How to Overcome Your Fear of Asking for What You’re Worth

“What!? I can’t charge my clients that!”

woman-moneyDid you work as an employee for someone else before you started up your own business? If so, you probably earned a steady income, possibly a yearly or even an hourly rate.

Now you’re in business for yourself, and you’ve discovered that what people typically charge for the services you offer is surprisingly high. Scary high. Uncomfortably high. In fact, you’re having a very hard time asking for that kind of money.

You’re not alone. There are many new entrepreneurs who feel that way, either secretly or not-so-secretly. It might be an issue of self-worth, in which case it will benefit your business (and your personal life) to work on that.

Sometimes it’s a matter of a handful of limiting beliefs. It’s almost always a case of not seeing the “big” picture.

It doesn’t serve you or your profession to lower the price to a place that’s comfortable for you, if it’s much lower than the “going rate.” There’s always a reason for that rate, even if you can’t see it. Undercutting it de-values your profession and what you do.

Worse, it de-values you. Like it or not, people judge your competence based on what you charge. If you’re the best bargain in town, they assume you’re not very good at what you do. Your ideal clients will look elsewhere, because they are more concerned with “fit” than with price.

You’ll get the “price shoppers,” the people that feel getting the lowest price is most important. If you offer coaching or healing as a service, price shoppers are never your ideal client.

They watch every penny, take advantage at every opportunity, overstep boundaries, complain endlessly, and are never completely satisfied. If you are undercharging and you have too many clients who fit this description, I guarantee you the problem is your fees.

It’s one of life’s little irony’s that the clients who pay the most are usually the easiest to work with. They are also the clients who are most likely to rave about you to others and send referrals your way.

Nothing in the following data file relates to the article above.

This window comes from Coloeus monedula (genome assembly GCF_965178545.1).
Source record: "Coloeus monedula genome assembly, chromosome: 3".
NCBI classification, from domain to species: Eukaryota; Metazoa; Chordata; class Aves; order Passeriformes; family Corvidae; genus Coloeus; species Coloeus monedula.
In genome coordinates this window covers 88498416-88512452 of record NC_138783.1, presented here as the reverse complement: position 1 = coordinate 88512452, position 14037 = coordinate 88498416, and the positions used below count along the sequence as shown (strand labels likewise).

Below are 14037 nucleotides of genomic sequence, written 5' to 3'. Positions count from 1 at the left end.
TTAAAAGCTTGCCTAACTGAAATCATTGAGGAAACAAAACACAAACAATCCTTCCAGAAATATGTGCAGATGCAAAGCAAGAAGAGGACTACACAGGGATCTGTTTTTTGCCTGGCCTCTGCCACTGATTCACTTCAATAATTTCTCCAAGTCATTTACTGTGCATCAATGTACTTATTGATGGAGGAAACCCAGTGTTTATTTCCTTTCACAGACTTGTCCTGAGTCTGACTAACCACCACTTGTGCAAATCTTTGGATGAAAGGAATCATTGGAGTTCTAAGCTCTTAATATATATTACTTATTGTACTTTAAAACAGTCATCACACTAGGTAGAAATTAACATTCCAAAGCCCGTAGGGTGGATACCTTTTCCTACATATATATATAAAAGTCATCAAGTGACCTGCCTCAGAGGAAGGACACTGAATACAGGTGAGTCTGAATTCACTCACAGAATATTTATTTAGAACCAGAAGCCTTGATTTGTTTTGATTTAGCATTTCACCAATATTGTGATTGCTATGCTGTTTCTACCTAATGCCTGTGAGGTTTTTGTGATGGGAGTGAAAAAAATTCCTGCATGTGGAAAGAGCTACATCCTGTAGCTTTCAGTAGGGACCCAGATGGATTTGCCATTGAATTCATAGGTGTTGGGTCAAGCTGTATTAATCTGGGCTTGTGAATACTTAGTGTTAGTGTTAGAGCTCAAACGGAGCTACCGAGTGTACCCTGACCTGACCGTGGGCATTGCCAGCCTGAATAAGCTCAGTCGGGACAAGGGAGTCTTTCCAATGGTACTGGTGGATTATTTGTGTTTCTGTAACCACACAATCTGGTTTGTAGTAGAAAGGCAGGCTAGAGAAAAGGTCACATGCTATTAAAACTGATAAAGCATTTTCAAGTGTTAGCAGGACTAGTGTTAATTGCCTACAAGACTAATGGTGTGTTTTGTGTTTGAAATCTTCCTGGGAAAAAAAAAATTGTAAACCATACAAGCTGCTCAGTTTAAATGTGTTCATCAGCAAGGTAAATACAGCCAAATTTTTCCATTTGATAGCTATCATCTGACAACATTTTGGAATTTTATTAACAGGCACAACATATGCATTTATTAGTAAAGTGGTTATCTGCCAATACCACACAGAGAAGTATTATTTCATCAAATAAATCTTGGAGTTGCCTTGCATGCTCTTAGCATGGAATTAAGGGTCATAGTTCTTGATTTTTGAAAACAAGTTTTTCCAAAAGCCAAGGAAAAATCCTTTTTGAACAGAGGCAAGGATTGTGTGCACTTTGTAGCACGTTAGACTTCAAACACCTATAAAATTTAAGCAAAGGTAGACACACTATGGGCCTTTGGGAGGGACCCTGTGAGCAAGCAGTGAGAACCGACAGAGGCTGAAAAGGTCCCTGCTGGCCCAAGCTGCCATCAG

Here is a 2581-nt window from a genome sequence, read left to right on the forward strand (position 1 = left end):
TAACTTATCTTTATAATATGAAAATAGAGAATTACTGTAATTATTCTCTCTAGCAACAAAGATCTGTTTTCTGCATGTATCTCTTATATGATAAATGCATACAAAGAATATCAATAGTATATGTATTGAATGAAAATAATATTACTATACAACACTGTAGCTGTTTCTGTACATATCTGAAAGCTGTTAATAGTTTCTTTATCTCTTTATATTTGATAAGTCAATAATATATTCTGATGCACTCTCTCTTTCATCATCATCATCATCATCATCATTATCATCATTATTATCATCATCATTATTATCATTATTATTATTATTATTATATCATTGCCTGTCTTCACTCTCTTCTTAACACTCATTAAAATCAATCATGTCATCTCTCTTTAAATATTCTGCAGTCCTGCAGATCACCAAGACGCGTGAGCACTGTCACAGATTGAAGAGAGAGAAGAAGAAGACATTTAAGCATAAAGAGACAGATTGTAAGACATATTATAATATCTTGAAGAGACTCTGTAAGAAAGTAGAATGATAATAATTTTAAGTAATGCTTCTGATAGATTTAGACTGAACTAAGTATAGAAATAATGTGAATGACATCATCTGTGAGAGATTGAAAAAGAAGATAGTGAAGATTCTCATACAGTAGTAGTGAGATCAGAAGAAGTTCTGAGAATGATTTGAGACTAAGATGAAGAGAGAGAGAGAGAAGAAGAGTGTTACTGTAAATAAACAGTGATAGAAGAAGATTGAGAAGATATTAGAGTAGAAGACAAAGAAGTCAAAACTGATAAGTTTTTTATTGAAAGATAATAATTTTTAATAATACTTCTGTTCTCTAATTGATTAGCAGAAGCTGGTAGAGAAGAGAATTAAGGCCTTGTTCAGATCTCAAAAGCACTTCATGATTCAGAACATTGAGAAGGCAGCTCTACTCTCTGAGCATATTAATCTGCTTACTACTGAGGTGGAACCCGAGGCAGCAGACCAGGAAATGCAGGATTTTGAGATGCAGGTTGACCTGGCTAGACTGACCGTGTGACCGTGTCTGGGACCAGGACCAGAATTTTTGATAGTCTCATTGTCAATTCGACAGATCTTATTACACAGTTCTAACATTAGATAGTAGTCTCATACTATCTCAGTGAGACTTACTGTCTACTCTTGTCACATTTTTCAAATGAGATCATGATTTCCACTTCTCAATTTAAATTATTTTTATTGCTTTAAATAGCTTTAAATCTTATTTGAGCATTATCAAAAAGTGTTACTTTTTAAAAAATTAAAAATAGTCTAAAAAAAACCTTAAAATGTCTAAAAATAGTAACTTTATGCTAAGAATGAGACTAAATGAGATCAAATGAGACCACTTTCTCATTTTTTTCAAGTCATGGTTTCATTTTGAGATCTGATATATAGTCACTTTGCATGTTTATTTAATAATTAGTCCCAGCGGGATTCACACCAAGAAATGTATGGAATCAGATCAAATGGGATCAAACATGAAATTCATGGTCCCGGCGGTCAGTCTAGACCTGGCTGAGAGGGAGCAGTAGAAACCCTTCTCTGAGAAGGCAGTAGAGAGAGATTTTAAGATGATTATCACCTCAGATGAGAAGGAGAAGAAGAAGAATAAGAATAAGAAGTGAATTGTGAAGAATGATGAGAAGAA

So, now you know how important it is to charge what you’re worth. What’s in your way?

Here are 7 common blocks that stop people from charging what they’re worth, and how to overcome them:

1. “I don’t have enough experience.” If you’ve had training in the service you provide, you are still helping people produce the desired result. You don’t have to charge premium prices, but your services are certainly worth the going rate for those results.

2. “She can’t afford it.” If you are deciding whether or not someone else can afford your fees, you’re overstepping your boundaries. Only your client knows what they truly can afford, and if you enable her by lowering your fee then you are robbing her of the opportunity to discover her own power. Allow her to step up the plate and gain the satisfaction of manifesting the money to invest in herself.

3. “Healing shouldn’t cost that much,” or “you shouldn’t charge people to help them.” This is a very common belief passed down through time. If this one rings a bell, consider this: if you can’t make a living, you’ll have to go do something else. Then no one will get your help. Being paid appropriately helps you to continue to help others.

4. “I don’t want to be greedy.”  What are you doing with the money? Are you buying a private jet? If so, ok, I’ll concede you might be a bit greedy. But if you’re simply using it to live the comfortable life you deserve, then you’re probably not the greedy soul you envision.

5. “It’s not about the money.” Really?? See #3 (Being paid appropriately helps you to continue to help others.)

6. “It’s just not worth that much.” You’re not seeing the big picture: When you work for someone else, the money is steady and guaranteed. When you own your own business, the money isn’t steady and you’re taking a huge risk. 

The money is NOT guaranteed. That’s one reason business owners earn so much more – because they are willing to take the risk. Most people aren’t. They’d rather make less but have a steady paycheck.

7. “People won’t pay me that amount.” Have you asked for it? If not, this is an assumption. Try asking for it. 

If this is personal experience, and others are getting the appropriate fee, then one of two things is going on: either you need more training in providing your service, or you need training in how to communicate the value of your service to others. 

In other words, don’t lower your fee, increase your skills.

Finally, here’s a bonus tip that will always help: right before you speak to a potential client, stand in front of the mirror and practice saying your fee with confidence. You can do it! Remember, you are worth it!

One Response to How to Overcome Your Fear of Asking for What You’re Worth

  • One concept I love about charging fees is that a good fee gets them to value coaching and make an effort.

    An exercise to do is to figure out exactly how much you want to earn as a coach and the time to deliver coaching to earn that as well as time for marketing (basically double your coaching time as an estimate).

    Some phraseology on how to state your fees could help here so that the mirror exercise is comfortable.

    When I first started web designing as a freelancer, I charged too little. What a mess. ;D

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